Over the next year, 72 new products will be released, as the brand continues to expand its team. The company, which donates 20 percent of profits to a charity each year, also plans to launch its own charitable foundation in 2021.
Kamu Uplift Courtesy of Kamu
When Kamu launched with its debut CBD products earlier this year, the brand didn’t want to bring a mere CBD product to market: instead, it combines cannabidiols with an array of other herbs and naturopathic ingredients aiming to holistically address consumer concerns. Now, Kamu is launching Uplift, a plant-based, mood boosting supplement.
“A lot of time, anxiety can be caused by inflammation in the brain, and being low in Vitamin B12 or neurotransmitters can also be triggers. We take a look at all of these,” said Robyn Caywood, cofounder and chief science officer at Kamu.
In addition to the one-to-one ratio of CBD and CBG in the formula, which aims to address inflammation, saffron from Spain works on serotonin receptors, Caywood said. Lion’s Mane mushroom works as a neuroprotector, addressing inflammation, and L-Theanine, an amino acid from green tea, causes the brain to produce serotonin, she said. The formula also includes a bioavailable form of Vitamin B12. “With all our formulas, we want something that’s providing immediate relief while also working long-term. The L-Theanine provides a lift you can feel within an hour of taking it, while saffron and lion’s mane have more cumulative effects,” Caywood said.
To Caywood, timing is imperative, and anxiety and depression have been top-of-mind with her customers and business partners, she said. Industry sources estimate the supplement could reach $1 million in retail sales for its first year.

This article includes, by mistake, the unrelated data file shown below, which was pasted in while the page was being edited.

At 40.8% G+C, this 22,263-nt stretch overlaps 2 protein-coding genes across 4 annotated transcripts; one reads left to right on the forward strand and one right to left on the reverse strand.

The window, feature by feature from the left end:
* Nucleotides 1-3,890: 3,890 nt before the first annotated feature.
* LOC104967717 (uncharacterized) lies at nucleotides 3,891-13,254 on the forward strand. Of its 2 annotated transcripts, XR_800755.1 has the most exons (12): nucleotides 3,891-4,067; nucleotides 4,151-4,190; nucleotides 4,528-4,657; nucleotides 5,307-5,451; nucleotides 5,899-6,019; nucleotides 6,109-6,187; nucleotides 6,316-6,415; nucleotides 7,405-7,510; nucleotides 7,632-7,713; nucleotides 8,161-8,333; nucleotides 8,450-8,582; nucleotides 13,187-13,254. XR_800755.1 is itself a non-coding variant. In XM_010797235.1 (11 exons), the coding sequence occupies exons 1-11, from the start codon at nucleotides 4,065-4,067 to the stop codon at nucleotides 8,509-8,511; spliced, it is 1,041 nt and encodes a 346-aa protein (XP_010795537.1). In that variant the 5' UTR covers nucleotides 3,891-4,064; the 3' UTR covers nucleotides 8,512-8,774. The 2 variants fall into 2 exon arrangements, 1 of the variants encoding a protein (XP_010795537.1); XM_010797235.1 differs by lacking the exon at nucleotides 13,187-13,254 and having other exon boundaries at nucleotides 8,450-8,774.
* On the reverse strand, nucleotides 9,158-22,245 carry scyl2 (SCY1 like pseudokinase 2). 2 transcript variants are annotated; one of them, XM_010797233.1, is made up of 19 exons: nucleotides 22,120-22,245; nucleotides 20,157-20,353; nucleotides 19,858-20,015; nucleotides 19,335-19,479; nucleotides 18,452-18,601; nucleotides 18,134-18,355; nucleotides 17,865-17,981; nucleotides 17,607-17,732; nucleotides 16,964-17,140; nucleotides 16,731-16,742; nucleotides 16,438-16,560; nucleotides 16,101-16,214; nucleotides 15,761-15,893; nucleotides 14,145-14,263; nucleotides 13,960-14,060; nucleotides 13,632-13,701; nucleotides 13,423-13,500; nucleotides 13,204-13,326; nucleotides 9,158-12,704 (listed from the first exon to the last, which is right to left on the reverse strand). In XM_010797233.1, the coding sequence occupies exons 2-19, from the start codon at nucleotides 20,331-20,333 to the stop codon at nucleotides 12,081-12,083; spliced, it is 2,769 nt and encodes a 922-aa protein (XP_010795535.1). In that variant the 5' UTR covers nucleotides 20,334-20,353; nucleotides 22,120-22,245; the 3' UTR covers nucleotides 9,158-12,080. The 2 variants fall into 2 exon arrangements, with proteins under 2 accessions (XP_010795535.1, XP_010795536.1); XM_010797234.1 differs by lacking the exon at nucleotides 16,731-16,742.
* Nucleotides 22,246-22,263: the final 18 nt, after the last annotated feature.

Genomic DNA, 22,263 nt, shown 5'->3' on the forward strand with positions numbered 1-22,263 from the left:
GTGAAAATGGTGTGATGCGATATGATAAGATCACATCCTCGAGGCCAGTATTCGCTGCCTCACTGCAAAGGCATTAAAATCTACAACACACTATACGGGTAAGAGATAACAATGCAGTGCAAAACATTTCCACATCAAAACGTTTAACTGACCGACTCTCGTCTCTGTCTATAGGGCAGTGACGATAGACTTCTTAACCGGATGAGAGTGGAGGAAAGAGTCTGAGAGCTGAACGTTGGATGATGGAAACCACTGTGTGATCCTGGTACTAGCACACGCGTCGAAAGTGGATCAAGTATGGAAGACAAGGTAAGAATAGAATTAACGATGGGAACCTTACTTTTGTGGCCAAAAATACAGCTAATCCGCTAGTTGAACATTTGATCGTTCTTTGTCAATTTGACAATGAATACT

Shaz and Kiks
Shaz & Kiks courtesy
Shaz and Kiks aims to bring Southeast Asian Ayurvedic hair-care rituals Stateside.
Cofounder sisters Shaz Rajashekar, who works in corporate strategy and marketing, and Kiku Chaudhuri, who previously led digital growth at Condé Nast, conceptualized the brand two years ago. Based in Austin, Tex., they brought the company to market in July, three months after the onset of COVID-19 in the U.S.
Shaz and Kiks sells two kinds of pre-washes, $60 each, formulated in partnership with an Ayurvedic doctor based in India. Meant for application prior to shampooing, the pre-washes incorporate raw ingredients — amla, turmeric root oil and Shikakai, to name a few — Rajashekar and Chaudhuri grew up using by way of their grandmother, a self-taught Ayurvedic formulator.
“One of our favorite things growing up in India was this ritualistic thing [where] my grandmother would create handmade, beautifully crafted plant formulas [that] would take care of our bodies from the roots of our hair to our pinkies,” Chaudhuri said.
Shaz and Kiks is sold direct-to-consumer and on Pretty Well Beauty, and it will enter Urban Outfitters in January. The company is expected to bring in $1 million in retail sales in its first year, according to industry sources.